- The Washington Times - Tuesday, September 18, 2007

DALLAS (AP) — The Holy Land Foundation for Relief and Development was once the largest Muslim charity in the United States, but federal prosecutors argued yesterday that underneath its surface lay an ominous goal: financing international terrorism.

After two months of testimony, closing arguments began yesterday in the trial of the foundation and five of its leaders on charges of aiding terrorists, conspiracy and money laundering.

The defense said the foundation was helping ordinary Palestinians in need.

Prosecutor Barry Jonas told the jury yesterday that the Holy Land Foundation wasn’t a normal charity. Authorities said the foundation funneled more than $12 million to Palestinian schools and charities controlled by the militant group Hamas after the U.S. government declared Hamas a terrorist group in 1995, which made supporting it illegal.

Mr. Jonas played several videotapes in a bid to use the defendants’ words against them. One, he said, showed people singing pro-Hamas songs at a Holy Land fundraiser. Another captured one of the defendants, former Holy Land Chairman Mohammed El-Mezain, urging force to remove Jews from former Arab lands.

“The intifada has risen so that the people as a whole return to jihad and Palestine returns, from the river to the sea,” Mr. El-Mezain said on the tape. Mr. Jonas said the comments showed the defendants’ desire to finance those fighting against Israel.

If the defendants are found guilty, and the jury determines their actions resulted in deaths, the men could face up to life in prison.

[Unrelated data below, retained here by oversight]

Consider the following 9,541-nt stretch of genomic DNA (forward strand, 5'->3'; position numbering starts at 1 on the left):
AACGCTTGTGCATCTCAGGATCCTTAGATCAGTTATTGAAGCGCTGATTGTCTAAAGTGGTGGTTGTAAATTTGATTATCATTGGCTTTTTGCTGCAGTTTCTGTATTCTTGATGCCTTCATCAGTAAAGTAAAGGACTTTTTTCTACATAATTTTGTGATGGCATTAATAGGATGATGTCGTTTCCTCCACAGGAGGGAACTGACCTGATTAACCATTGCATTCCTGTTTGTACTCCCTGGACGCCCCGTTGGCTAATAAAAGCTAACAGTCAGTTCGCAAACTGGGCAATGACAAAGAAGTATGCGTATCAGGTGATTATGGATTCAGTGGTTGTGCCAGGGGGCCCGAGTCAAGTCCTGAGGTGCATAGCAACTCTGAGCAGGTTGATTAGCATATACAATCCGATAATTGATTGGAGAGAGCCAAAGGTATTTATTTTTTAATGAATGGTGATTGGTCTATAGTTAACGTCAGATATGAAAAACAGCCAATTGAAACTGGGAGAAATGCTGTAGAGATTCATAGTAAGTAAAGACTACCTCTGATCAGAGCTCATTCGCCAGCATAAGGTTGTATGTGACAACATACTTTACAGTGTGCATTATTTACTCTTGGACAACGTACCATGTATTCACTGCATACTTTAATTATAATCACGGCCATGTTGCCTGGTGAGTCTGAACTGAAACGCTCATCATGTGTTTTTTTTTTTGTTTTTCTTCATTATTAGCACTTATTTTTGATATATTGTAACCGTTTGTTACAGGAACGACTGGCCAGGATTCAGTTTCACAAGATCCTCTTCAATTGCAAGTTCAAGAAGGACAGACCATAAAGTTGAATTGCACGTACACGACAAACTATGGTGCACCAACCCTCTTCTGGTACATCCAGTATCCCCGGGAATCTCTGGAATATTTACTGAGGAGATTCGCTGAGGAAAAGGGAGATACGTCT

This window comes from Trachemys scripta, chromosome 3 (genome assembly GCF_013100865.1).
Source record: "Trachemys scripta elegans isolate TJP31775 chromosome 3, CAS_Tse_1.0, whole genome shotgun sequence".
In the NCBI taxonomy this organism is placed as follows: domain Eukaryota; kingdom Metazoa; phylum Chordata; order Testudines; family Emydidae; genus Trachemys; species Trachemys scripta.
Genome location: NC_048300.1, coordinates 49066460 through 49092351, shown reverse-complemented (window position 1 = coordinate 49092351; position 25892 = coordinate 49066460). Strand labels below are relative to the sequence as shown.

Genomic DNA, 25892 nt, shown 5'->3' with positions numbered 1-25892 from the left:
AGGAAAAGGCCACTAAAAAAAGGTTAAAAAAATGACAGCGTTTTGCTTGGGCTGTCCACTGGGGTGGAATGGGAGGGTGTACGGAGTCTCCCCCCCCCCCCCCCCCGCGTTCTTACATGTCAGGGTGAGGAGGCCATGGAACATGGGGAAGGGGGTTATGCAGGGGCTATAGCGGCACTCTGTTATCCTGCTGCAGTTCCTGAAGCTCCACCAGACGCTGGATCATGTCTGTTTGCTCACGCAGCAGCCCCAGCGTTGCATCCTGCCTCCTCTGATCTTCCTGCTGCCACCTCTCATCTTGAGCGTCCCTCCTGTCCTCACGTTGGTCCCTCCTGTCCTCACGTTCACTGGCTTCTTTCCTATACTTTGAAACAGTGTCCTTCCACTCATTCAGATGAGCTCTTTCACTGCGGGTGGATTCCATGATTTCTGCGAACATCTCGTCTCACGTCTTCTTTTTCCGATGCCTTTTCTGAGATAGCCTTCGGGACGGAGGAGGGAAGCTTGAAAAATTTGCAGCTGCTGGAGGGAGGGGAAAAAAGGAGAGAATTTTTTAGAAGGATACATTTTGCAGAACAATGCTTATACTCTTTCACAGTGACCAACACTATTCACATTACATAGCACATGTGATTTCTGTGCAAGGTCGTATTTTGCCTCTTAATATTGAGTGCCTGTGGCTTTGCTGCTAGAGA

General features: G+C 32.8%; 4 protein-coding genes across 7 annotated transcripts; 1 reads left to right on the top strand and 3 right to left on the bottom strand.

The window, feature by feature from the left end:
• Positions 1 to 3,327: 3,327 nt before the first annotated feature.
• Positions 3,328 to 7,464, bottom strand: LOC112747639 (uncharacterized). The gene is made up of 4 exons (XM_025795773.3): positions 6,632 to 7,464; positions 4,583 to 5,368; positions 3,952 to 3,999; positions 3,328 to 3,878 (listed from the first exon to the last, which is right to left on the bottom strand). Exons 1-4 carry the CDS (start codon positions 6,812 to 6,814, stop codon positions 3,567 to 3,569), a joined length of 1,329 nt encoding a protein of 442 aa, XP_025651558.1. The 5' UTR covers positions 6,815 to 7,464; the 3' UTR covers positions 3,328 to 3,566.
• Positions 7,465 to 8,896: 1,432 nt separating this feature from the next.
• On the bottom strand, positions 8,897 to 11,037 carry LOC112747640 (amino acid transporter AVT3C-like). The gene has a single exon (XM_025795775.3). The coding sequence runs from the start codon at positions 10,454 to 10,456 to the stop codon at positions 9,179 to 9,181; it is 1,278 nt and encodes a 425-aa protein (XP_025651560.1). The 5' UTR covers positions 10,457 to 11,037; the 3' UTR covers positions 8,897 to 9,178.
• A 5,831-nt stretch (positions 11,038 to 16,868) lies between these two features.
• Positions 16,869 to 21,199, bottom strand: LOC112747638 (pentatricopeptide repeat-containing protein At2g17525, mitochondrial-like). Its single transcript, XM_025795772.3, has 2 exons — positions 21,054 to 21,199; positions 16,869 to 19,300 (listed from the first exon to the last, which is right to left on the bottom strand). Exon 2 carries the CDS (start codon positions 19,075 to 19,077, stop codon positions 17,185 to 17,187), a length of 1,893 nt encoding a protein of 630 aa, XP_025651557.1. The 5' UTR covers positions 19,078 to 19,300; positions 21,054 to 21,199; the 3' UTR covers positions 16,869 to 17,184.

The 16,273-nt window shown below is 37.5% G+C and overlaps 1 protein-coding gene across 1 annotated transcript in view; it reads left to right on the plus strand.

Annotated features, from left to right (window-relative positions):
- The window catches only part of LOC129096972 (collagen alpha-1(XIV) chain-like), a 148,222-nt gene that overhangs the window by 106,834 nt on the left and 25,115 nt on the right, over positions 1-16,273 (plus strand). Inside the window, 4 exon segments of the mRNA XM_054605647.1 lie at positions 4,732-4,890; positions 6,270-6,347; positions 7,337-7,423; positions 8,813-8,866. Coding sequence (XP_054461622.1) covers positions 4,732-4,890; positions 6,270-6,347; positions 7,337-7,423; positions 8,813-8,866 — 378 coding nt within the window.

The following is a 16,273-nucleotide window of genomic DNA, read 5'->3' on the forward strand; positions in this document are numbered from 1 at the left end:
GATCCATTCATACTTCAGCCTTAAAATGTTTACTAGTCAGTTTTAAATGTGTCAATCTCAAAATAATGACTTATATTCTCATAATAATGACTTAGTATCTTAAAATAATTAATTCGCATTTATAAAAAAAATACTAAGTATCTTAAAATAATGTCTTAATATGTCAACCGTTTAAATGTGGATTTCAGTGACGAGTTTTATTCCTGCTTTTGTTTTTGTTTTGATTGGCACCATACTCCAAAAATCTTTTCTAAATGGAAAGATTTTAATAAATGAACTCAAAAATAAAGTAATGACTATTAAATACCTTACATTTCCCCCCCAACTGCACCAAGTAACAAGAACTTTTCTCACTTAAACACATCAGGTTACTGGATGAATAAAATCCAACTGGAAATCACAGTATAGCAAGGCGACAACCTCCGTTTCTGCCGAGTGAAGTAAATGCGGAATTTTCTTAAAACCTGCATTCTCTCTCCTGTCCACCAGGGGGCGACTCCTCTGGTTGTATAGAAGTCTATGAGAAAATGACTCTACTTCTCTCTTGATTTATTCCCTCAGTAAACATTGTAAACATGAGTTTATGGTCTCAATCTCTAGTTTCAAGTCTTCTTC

The case may hinge on whether the jury believes Hamas controlled the Palestinian charities that received money.

Retired U.S. diplomat Edward Abington testified that the charities that received Holy Land Foundation money were not under Hamas control. Former Texas congressman John Bryant, who briefly represented the foundation, testified that he asked the FBI and State Department to warn him if any of the charities had terrorist ties but got no response.

The government’s case relies heavily on thousands of pages of documents such as bank records and on videotapes and audiotapes that showed some of the defendants meeting with Hamas members and supporters.

A letter sent to Shukri Abu Baker, Holy Land’s chief executive, assessed whether leaders of the Palestinian charities were friend or foe.

At one charity, the unknown author told Mr. Baker, “We have nobody in it,” but at another, “All of it is ours, and it is guaranteed.” An FBI agent said the latter reference meant that Hamas controlled the group.

But the letter, and much of the other evidence in the case, dated to the early 1990s or before. And a key witness who claimed the Palestinian charities were Hamas fronts was an Israeli official who was allowed to testify without being identified. He acknowledged that none of the groups appeared on U.S. government terrorist lists.

The Holy Land Foundation was shut down in December 2001, and its assets were seized by the federal government.

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